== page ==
- Boliver, V. (2010). Maximally maintained inequality and effectively maintained inequality in education: operationalizing the expansion-inequality relationship. 2010-05.
- Boliver, V. (2004). Widening participation and fair access at the University of Oxford. Sociology Department Working Paper, Oxford University 2004-02.
Indicators of Esteem
- British Journal of Sociology of Education editorial board member:
- BSA Sociology journal editorial board member:
- Editorial Board member of Higher Education Policy:
- Educational inequalities, especially social class and ethnic inequalities of access to higher status universities
- Social stratification and mobility, in particular patterns and processes of social mobility across multiple generations of family members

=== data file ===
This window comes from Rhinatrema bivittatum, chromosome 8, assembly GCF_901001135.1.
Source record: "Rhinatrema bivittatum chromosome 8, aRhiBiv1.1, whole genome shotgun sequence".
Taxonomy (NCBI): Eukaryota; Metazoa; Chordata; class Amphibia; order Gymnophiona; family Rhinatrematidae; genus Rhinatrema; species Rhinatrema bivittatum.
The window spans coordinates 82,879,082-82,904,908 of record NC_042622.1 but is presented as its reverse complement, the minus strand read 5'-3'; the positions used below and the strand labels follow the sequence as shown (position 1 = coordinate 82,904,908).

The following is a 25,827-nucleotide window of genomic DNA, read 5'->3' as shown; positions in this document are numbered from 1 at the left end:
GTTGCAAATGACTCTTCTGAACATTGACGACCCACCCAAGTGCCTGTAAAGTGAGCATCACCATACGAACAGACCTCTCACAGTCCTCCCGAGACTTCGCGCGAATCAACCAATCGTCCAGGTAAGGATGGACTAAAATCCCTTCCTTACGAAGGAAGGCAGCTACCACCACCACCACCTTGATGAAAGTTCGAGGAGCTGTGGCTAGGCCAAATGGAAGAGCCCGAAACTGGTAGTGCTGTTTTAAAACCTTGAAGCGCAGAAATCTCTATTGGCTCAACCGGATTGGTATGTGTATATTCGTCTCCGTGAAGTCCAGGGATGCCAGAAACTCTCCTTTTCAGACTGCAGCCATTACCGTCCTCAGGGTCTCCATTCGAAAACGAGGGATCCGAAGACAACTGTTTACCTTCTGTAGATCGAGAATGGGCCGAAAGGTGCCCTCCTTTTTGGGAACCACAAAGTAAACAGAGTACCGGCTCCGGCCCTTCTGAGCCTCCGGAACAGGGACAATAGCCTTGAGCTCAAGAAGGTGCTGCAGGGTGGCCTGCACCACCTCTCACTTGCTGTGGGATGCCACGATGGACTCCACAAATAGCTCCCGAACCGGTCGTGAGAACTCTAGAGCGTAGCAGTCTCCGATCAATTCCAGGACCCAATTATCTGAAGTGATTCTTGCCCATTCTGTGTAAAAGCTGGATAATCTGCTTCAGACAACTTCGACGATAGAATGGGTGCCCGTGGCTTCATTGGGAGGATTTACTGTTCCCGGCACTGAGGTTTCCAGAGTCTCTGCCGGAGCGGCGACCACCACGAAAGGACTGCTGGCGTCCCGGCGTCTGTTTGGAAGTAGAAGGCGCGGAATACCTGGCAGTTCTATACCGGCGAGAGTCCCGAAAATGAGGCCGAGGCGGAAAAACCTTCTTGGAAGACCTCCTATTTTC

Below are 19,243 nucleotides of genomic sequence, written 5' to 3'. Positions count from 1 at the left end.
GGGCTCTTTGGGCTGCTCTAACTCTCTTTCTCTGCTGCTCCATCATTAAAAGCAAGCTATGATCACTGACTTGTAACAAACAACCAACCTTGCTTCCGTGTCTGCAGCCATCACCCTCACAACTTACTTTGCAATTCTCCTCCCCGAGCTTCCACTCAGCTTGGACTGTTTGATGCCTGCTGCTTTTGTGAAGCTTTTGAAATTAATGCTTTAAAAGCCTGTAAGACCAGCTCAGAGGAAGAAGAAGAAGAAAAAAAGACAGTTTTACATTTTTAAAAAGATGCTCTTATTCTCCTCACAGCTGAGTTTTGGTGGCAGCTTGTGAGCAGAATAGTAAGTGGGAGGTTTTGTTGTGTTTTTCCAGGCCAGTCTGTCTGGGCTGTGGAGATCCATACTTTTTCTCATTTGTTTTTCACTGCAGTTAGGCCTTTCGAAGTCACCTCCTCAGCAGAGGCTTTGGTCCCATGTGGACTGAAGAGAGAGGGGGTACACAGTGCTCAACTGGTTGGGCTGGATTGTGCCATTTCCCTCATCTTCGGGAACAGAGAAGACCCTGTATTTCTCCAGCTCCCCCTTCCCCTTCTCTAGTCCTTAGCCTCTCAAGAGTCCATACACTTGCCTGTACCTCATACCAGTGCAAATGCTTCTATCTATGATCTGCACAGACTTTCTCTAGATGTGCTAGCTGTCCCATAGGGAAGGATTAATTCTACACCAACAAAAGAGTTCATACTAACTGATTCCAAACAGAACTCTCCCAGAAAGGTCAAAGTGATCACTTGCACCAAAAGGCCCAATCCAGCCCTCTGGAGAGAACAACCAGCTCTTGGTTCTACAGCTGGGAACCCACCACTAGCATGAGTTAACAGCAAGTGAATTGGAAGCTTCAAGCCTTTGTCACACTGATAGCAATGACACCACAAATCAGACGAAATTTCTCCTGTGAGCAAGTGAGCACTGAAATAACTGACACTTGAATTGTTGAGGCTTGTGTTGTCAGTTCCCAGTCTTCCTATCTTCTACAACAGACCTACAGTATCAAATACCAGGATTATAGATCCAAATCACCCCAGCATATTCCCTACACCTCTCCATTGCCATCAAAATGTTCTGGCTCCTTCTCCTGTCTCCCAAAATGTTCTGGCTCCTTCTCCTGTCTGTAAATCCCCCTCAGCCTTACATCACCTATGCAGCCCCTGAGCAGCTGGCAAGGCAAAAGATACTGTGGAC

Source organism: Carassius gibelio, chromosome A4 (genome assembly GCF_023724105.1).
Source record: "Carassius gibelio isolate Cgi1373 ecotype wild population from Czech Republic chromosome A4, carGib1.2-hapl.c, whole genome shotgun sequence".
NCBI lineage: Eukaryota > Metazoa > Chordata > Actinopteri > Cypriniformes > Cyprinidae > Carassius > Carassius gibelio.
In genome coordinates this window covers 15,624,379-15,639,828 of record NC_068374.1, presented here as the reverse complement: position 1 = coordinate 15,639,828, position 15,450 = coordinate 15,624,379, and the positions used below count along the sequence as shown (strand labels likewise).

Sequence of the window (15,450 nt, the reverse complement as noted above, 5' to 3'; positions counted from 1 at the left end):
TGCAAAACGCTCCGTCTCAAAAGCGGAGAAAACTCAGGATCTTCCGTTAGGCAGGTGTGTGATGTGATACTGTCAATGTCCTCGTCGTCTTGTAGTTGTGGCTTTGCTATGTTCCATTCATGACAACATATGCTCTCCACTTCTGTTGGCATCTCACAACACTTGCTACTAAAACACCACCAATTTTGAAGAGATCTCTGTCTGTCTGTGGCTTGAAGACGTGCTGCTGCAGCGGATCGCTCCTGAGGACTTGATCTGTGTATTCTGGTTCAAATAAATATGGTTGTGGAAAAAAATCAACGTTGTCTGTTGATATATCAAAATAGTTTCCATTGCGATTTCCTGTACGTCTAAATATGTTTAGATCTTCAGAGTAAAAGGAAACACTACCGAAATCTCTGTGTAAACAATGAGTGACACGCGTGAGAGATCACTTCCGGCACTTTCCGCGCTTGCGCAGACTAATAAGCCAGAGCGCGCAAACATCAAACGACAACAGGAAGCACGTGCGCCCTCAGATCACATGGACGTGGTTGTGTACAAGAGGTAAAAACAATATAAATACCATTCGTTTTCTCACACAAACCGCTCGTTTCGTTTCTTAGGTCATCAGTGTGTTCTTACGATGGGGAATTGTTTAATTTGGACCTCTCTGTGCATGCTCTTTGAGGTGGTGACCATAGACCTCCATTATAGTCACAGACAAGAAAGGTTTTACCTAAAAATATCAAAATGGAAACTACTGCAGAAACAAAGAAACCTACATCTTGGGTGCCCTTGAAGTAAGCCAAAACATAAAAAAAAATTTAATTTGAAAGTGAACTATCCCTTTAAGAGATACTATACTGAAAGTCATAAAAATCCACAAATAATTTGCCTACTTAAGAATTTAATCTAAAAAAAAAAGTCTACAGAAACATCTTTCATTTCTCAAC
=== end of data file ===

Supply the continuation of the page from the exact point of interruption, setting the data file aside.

- Quantitative research methods
- Applied and policy-relevant research
- Evaluating the use of contextual data in undergraduate admissions
- Mapping and evaluating the use of contextual data in undergraduate admissions in Scotland
- The impact of a market in tuition fees on fair access to more prestigious universities and subjects
Introduction to Research(60 hours/year.)
Quantitative Research Methods in the Social Sciences(20 hours/year.)
Societies in Transition(4 hours/year.)
- Silvia Soriano-Rivera
- Mr. José Luis (Pep) Mateos-González
- Adam Gemar
- Ms Lindy Syson
- Fouzia Sadaf
- Miss Maddy Winnard
- Mr Christopher Jones
- Mrs Amie Waterman
Available for media contact about:
- General policy: Access to higher education; social class and ethnic inequalities in education; social mobility; quantitative research methods
- Sociology: Access to higher education; social class and ethnic inequalities in education; social mobility; quantitative research methods